News

Knox Juvenile Court Facility Revamp Completed

The ribbon formally was cut yesterday for the expanded Carey E. Garrett Juvenile Court Building in Knoxville, Knoxnews reports. The 8,926-square-foot project cost nearly $4 million — more than $600,000 over the original budgeted amount. It includes four new courtrooms, mediation rooms, holding cells, an enclosed sally port for law enforcement vehicles and expanded space for the clerk’s office. The building will now serve as the central location where all matters pertaining to juvenile justice and child support services in Knox County will be handled.

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Judge Philyaw Not Reappointing 2 Magistrates

Juvenile Court Judge Rob Philyaw said he is not reappointing two of six court magistrates, Chattanoogan.com reports. Leaving their posts will be Emma Andrews, who has been a magistrate for 16 years, and Elizabeth Gentzler, a magistrate for four years. Both handled child support and parentage cases at the Child Support Division. Philyaw described his actions saying, “The magistrates serve at the pleasure of the judge. Coming into a new term, it has been decided to not reappoint these two ...” Philyaw also said a replacement for Andrews has been chosen, but he is not yet ready to announce the name.

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Child Trafficking Forum Set for Memphis

A coalition of federal agencies will hold a forum on human trafficking Sept. 9 from 8:30 a.m. to 4 p.m. at the National Civil Rights Museum in Memphis. The event will focus on combating child and youth exploitation with the goal of building greater awareness and better responses to the problem of child trafficking. Special training by the office of U.S. District Attorney Ed Stanton will be provided to law enforcement officers in attendance. Sponsors include the U.S. Department of Justice and U.S. Department of Health and Human Services. Registration is free, but is required.

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Deputy DA Honored for Child Abuse Prevention Work

The J. Stephens Center for the Prevention of Child Abuse in Crossville recently honored Deputy District Attorney Gary McKenzie for his years of advocacy on behalf of Upper Cumberland children at risk of abuse and neglect. In presenting the award, the center noted that McKenzie has worked for more than a decade to seek justice for victims of abuse/neglect, has been part of several grass-roots efforts to improve the services available to victims and has worked to strengthen laws concerning abuse and neglect. McKenzie has worked in the district attorney’s office since graduating from law school in 2000. He was named deputy in 2007. Last week he won election as 13th Judicial District Criminal Court Judge, Part I. See a photo of the award presentation in the Crossville Chronicle.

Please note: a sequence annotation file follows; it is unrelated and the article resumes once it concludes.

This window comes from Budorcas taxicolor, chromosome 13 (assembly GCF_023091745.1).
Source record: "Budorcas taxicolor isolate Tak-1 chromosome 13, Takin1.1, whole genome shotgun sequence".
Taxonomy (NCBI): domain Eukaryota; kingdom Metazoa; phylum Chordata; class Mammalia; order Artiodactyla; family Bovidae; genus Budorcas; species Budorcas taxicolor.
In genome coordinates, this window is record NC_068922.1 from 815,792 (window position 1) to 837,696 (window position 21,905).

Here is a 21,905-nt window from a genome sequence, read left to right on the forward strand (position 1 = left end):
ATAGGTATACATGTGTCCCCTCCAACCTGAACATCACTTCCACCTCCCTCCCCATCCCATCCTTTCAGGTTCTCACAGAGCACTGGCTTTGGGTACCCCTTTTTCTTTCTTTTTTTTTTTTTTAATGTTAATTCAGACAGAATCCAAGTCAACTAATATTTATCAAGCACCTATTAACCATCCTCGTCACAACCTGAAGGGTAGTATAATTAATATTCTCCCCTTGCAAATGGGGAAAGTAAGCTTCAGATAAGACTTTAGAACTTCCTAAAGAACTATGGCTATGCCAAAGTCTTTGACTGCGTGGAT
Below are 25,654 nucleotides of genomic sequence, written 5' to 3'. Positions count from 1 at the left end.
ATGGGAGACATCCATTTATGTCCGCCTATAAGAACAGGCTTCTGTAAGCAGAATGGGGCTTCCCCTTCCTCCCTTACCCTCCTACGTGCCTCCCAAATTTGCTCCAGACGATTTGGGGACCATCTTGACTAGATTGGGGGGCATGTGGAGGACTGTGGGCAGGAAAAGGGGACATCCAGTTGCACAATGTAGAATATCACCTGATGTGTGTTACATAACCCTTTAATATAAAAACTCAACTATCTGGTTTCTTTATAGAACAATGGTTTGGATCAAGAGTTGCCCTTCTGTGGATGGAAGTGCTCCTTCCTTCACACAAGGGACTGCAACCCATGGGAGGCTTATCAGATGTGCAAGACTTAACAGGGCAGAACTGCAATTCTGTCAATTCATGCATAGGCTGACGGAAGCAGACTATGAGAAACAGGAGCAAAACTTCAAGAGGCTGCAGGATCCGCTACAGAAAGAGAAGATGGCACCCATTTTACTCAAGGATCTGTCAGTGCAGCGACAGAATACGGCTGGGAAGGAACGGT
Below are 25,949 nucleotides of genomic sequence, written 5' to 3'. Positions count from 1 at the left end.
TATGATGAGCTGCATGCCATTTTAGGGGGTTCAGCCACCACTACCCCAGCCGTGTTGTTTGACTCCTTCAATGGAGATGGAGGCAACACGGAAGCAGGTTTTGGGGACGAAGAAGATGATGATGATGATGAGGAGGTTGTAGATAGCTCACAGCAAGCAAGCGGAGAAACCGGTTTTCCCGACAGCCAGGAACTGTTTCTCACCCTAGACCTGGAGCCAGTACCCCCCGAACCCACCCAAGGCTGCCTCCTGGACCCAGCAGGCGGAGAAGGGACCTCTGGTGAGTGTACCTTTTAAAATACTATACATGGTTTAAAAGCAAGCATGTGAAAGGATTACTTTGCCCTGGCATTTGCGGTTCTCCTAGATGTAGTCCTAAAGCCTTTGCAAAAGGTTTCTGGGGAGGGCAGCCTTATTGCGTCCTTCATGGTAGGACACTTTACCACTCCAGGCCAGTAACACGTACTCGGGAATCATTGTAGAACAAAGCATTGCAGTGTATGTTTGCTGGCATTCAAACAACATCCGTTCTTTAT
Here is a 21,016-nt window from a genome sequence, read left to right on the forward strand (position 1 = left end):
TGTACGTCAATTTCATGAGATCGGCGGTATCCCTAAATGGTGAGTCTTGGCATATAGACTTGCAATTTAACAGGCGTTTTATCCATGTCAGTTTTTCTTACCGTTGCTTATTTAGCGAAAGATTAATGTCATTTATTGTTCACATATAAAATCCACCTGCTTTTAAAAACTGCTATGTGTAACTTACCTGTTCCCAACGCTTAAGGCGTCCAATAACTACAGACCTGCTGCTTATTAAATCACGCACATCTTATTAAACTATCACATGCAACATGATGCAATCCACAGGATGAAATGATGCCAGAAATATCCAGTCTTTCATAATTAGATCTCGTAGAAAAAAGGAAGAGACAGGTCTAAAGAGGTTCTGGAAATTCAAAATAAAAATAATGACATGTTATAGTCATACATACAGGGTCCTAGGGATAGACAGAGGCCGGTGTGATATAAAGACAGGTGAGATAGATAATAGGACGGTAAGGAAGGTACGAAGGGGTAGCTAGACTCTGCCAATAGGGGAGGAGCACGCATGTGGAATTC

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Michael, Kyle and Weirich Win in Memphis Races

Three races in Memphis caught the state’s attention in Thursday’s elections. Shelby County Juvenile Court Special Judge Dan Michael was elected to the court’s top job with 54 percent of the vote, besting challenger Tarik Sugarmon in the race to become Juvenile Court judge. Michael will replace outgoing Judge Curtis Person, who is retiring. Sugarmon currently serves as Memphis City Court administrative judge. Senate Democratic leader Jim Kyle claimed the open seat in Chancery Court Part II, besting three opponents to replace Chancellor Arnold B. Goldin, whose seat opened up when he was appointed to the Tennessee Court of Appeals. Kyle has said that he would resign from the legislature if he won. A special election will be held this year to fill Kyle’s seat for the remaining two years of his four-year term. The Commercial Appeal has these stories. In the race for district attorney general, incumbent Amy Weirich garnered 65 percent of the vote over Joe Brown to retain the job she has held since January 2011 when Gov. Bill Haslam appointed her as the county’s first female district attorney. Weirich credited widespread support from all parts of town and from both parties. 

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DCS Reports 2 Apparent Suicides at Detention Facility